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That doesn't explain why Coke continued to cost a nickel after WWII, when we started having significant inflation. According to the economists interviewed on Planet Money, Coke has the longest known stuck price of a consumer good in modern history.

They attribute it to the original mistaken fixed-price bottling contract, Coke's response of pushing the price down with "predatory" marketing of a 5c price point, and the rise of vending machines and their inability to make change until the late 40's.

The best part of this story, and I'll just go ahead and spoil it for you: late in this drama, Coke decided they wanted to raise prices, but since vending machines couldn't reliably make change they were stuck with a nickel-denominated price and couldn't double it. So instead, they stocked vending machines with "official blanks"; one in every 8 times you went to a Coke machine for a drink, you got an empty bottle, and had to pay again, which raised the effective price of Coke across all consumers by less than a cent.

So instead, they stocked vending machines with "official blanks"

In the podcast[1] they say that idea "never saw the light of day".

[1]: http://www.npr.org/blogs/money/2012/11/13/165046113/episode-...

Doh! Just re-listened. You're right. I missed that part the first time, and had instead heard "they abandoned the plan", and figured they might have actually done this for awhile.

It's still the best part of the story. Followed by the request for a 7.5c coin.

Followed by the observation, that for a 2 liter, the price per ounce is still remarkably close to the original price

Maybe folks were kinder to vending machines back then, but if I put in my last nickel and received a blank, that blank would have been used to thrash the heck out of the machine.

Maybe they should have raised the cost to 10c, and advertised that you get a bonus, second Coke 3 in 4 times.

I agree that some inflation occurred (my original comment noted the inflation that was ultimately experienced near the end of the 70 year period), and I agree that the article contains some interesting information about contracts and vending machines (I did read the article). I just think it's disingenuous to say basically "the price was the same in 1886, 1915 and 1930!" and that they don't remind the reader that the price of many things was essentially the same over that same time period.

A less informed reader may be unaware of this and be reading the article from the context of modern inflation, for which a 70 year history of no price change would be much more remarkable.

... the parent pointed out that CPI almost doubled in that period. The fact that the nominal price of gold held steady doesn't show a lack of inflation - that's also the period when the world started pulling huge amounts of gold out of South Africa, which would be expected to drive down the real price of it. Unless coke's secret recipe includes a lot of gold, that's not going to have much relevance.

Measurements of CPI during that time point are of more questionable accuracy, CPI measures many different types of goods (not all go up together), and a doubling of CPI over that many years is relatively low inflation. I didn't disagree there was inflation in any of my comments. Further, the article admits at the very end that increasing inflation was ultimately what forced Coke to raise its prices. Doesn't that imply that the lack of high inflation was part of what enabled Coke to maintain low prices initially?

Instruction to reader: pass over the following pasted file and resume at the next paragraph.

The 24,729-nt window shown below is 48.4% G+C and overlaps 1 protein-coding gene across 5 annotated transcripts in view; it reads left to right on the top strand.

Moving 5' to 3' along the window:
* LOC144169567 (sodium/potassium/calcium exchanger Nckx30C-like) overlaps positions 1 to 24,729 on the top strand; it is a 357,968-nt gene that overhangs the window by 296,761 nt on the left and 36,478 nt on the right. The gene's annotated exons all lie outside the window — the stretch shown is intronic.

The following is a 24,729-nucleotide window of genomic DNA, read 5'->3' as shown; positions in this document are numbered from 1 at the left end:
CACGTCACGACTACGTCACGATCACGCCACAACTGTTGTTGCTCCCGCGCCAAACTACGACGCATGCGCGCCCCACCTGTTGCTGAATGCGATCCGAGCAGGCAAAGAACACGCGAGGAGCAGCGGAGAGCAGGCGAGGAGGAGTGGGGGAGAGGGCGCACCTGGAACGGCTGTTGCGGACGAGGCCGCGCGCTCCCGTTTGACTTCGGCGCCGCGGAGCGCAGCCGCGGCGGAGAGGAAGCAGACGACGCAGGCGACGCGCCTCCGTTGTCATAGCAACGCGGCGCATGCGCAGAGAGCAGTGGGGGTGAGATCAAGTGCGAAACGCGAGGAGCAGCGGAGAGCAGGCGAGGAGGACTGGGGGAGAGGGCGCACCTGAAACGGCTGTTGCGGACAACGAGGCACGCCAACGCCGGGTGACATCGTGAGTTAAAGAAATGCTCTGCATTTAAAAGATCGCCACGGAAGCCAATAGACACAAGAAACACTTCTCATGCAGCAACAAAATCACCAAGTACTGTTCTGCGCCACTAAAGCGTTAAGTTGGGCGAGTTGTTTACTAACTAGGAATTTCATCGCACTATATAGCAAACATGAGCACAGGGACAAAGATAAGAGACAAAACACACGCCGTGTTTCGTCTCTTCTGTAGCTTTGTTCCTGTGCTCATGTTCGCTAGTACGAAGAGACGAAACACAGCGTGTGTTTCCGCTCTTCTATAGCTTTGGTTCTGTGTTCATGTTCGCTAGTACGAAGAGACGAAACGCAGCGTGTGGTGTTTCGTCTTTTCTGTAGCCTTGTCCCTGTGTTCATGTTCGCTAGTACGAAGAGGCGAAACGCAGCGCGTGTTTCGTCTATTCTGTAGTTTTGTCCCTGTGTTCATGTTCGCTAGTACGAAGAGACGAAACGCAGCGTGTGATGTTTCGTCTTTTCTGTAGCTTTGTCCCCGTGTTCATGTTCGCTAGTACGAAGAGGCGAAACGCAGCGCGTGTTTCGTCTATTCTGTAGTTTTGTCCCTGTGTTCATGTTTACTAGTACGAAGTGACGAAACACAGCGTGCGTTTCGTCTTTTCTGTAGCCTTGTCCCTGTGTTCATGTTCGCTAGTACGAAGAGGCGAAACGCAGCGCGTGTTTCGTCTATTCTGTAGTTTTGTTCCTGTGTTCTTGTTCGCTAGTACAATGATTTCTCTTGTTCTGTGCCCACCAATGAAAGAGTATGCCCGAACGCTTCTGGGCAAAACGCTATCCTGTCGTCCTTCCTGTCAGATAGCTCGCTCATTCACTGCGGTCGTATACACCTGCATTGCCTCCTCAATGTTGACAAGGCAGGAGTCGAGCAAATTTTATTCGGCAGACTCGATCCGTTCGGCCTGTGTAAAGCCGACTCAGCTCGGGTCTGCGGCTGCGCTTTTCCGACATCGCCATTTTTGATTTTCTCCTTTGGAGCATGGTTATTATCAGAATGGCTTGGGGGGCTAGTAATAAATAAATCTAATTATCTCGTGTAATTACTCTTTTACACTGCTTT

"Measurements of CPI during that time point are of more questionable accuracy"

I am not sure what you mean here - "of more questionable accuracy [than CPI measurements today]", or "of more questionable accuracy [than gold in reflecting the cost of producing a coke]"? If the former, I grant it, but not (automatically) that it's enough to make a difference. The latter seems absurd - as I elaborate on a bit below.

"CPI measures many different types of goods (not all go up together)"

Coke is made out of many different types of goods (in terms of everything it takes to put a bottle on a store shelf), plus labor of people who want to buy many different types of goods. CPI should be expected to track the cost of producing a coke quite a bit better than a single commodity that isn't even involved in the manufacture and which experienced changes in supply that had nothing to do with coke.

"[A] doubling of CPI over that many years is relatively low inflation."

Relatively low, but not absurdly low, and certainly not completely flat; and note (!) that the end points picked here are not representative. 1930 CPI is the start of the depression; inflation in the 1920s was higher than anything we've seen since (says wolfram alpha) and the price of coke did not move.

To the general, implied counterfactual - "would Coke have raised it's prices sooner if there were much higher inflation?" - I think we have to answer "of course", but that doesn't necessarily mean that unusually low inflation was a significant part of it. Earlier periods have experienced less inflation, but coke's price lasted an unusually long time.

How did Coke get away with loading blanks into machines? Doesn't that break some kind of law? Genuinely interested in how they managed to make that fly.

According to the Planet Money podcast, the idea was never implemented.

Longest known stuck price. It used be be standard here to ask for $20 of petrol. That is all fine, but if you forget and do that now that petrol is expensive, you have to refill about a day later. Turns out equating an amount of petrol by a variable that continually changes (ie goes up) isn't such a good idea.

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